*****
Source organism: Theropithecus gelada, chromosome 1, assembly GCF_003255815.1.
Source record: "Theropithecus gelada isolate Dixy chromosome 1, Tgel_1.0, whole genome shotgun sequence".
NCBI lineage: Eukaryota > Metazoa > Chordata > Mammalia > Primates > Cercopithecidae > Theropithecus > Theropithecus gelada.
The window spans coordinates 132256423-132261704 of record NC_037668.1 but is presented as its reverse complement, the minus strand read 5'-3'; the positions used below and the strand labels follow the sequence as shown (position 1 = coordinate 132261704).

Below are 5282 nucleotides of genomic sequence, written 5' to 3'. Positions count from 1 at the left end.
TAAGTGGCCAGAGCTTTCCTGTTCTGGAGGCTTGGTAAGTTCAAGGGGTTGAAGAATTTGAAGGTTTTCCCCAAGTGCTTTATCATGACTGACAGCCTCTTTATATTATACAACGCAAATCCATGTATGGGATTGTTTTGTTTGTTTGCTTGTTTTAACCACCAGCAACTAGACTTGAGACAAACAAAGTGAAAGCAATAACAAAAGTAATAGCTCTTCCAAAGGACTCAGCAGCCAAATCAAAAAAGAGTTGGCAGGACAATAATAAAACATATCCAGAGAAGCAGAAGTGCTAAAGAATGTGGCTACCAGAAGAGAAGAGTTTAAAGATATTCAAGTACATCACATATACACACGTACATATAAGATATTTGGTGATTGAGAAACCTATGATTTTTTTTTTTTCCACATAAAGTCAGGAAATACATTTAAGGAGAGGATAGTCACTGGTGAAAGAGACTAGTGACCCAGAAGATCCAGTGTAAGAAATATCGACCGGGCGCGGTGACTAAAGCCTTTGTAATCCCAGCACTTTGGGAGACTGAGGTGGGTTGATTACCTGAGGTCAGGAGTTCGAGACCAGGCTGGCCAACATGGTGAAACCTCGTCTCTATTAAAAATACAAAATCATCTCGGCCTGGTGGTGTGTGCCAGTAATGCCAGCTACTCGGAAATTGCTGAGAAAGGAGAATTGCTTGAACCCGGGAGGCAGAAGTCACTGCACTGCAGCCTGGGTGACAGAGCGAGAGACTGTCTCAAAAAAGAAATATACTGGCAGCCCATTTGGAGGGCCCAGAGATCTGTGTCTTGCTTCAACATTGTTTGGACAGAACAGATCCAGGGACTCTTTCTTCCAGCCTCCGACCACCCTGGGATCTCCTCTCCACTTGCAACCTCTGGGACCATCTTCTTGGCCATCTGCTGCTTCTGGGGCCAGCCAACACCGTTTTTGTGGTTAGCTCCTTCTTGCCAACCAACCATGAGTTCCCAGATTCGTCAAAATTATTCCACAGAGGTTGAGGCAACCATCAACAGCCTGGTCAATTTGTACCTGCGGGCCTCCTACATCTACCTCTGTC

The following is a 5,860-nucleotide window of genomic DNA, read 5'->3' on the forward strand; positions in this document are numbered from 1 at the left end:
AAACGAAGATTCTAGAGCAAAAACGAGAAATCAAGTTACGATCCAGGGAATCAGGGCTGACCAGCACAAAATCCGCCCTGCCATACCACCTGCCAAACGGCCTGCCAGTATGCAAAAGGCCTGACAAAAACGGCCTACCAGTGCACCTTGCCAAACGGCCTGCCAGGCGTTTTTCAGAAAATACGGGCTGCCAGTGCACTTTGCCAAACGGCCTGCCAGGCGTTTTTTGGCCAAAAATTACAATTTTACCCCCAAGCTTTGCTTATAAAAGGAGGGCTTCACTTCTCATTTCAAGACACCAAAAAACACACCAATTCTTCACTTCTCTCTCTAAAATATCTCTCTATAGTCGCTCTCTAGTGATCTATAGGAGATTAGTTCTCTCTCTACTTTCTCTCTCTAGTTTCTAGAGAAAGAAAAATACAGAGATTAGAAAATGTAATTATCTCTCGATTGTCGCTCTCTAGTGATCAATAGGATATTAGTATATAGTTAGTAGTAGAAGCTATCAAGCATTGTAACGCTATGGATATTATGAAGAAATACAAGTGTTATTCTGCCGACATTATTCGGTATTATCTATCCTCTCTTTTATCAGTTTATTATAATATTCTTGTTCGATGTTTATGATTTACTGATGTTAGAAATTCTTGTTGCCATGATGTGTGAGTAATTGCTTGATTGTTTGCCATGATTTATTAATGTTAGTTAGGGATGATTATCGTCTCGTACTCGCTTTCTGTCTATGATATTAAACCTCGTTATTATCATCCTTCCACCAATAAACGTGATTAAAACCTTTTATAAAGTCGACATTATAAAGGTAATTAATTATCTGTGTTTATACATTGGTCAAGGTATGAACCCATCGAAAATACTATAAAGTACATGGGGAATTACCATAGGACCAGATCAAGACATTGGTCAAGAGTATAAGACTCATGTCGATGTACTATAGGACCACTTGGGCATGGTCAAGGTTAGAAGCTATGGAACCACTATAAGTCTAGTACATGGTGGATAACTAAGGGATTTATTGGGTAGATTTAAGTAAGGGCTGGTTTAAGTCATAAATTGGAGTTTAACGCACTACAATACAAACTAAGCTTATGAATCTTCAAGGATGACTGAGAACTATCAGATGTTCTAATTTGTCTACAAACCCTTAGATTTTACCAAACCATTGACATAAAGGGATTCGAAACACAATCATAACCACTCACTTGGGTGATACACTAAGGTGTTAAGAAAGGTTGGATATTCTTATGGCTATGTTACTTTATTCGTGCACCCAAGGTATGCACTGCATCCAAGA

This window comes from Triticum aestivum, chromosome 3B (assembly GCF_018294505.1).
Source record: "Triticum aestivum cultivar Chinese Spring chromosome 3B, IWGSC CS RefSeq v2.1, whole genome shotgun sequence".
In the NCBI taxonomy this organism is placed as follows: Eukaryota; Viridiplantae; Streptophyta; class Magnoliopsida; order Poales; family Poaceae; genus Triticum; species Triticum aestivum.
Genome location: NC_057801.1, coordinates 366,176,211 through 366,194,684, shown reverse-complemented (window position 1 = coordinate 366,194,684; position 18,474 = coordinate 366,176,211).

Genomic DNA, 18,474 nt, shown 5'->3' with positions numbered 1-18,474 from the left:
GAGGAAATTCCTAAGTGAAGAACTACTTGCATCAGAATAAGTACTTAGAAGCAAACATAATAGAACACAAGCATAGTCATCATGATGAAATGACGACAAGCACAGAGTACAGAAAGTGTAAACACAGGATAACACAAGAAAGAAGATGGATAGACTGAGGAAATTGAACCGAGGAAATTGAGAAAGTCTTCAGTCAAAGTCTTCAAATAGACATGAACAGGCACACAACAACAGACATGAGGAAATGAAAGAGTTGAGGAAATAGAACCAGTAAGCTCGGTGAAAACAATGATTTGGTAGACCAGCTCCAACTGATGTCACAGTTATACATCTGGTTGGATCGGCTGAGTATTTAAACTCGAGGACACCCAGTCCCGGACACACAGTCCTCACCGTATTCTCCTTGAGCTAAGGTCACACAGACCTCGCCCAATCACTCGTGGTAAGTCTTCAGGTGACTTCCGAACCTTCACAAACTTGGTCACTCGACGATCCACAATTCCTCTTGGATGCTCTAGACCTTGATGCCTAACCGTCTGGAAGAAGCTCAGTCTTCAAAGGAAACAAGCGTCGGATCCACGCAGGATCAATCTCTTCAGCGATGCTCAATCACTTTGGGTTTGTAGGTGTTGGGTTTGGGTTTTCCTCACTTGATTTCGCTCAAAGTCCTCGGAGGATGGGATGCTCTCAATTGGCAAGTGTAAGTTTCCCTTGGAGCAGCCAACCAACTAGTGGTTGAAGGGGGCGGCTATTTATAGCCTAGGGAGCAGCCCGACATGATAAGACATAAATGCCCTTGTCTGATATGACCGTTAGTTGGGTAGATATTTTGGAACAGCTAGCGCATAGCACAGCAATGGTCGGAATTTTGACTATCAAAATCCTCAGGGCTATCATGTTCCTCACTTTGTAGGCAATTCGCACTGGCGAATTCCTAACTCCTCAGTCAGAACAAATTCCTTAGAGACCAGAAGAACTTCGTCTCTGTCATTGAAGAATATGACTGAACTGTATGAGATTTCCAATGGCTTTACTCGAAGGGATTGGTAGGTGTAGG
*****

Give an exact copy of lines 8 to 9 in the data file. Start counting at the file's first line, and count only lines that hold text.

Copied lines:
AAACGAAGATTCTAGAGCAAAAACGAGAAATCAAGTTACGATCCAGGGAATCAGGGCTGACCAGCACAAAATCCGCCCTGCCATACCACCTGCCAAACGGCCTGCCAGTATGCAAAAGGCCTGACAAAAACGGCCTACCAGTGCACCTTGCCAAACGGCCTGCCAGGCGTTTTTCAGAAAATACGGGCTGCCAGTGCACTTTGCCAAACGGCCTGCCAGGCGTTTTTTGGCCAAAAATTACAATTTTACCCCCAAGCTTTGCTTATAAAAGGAGGGCTTCACTTCTCATTTCAAGACACCAAAAAACACACCAATTCTTCACTTCTCTCTCTAAAATATCTCTCTATAGTCGCTCTCTAGTGATCTATAGGAGATTAGTTCTCTCTCTACTTTCTCTCTCTAGTTTCTAGAGAAAGAAAAATACAGAGATTAGAAAATGTAATTATCTCTCGATTGTCGCTCTCTAGTGATCAATAGGATATTAGTATATAGTTAGTAGTAGAAGCTATCAAGCATTGTAACGCTATGGATATTATGAAGAAATACAAGTGTTATTCTGCCGACATTATTCGGTATTATCTATCCTCTCTTTTATCAGTTTATTATAATATTCTTGTTCGATGTTTATGATTTACTGATGTTAGAAATTCTTGTTGCCATGATGTGTGAGTAATTGCTTGATTGTTTGCCATGATTTATTAATGTTAGTTAGGGATGATTATCGTCTCGTACTCGCTTTCTGTCTATGATATTAAACCTCGTTATTATCATCCTTCCACCAATAAACGTGATTAAAACCTTTTATAAAGTCGACATTATAAAGGTAATTAATTATCTGTGTTTATACATTGGTCAAGGTATGAACCCATCGAAAATACTATAAAGTACATGGGGAATTACCATAGGACCAGATCAAGACATTGGTCAAGAGTATAAGACTCATGTCGATGTACTATAGGACCACTTGGGCATGGTCAAGGTTAGAAGCTATGGAACCACTATAAGTCTAGTACATGGTGGATAACTAAGGGATTTATTGGGTAGATTTAAGTAAGGGCTGGTTTAAGTCATAAATTGGAGTTTAACGCACTACAATACAAACTAAGCTTATGAATCTTCAAGGATGACTGAGAACTATCAGATGTTCTAATTTGTCTACAAACCCTTAGATTTTACCAAACCATTGACATAAAGGGATTCGAAACACAATCATAACCACTCACTTGGGTGATACACTAAGGTGTTAAGAAAGGTTGGATATTCTTATGGCTATGTTACTTTATTCGTGCACCCAAGGTATGCACTGCATCCAAGA

This window comes from Triticum aestivum, chromosome 3B (assembly GCF_018294505.1).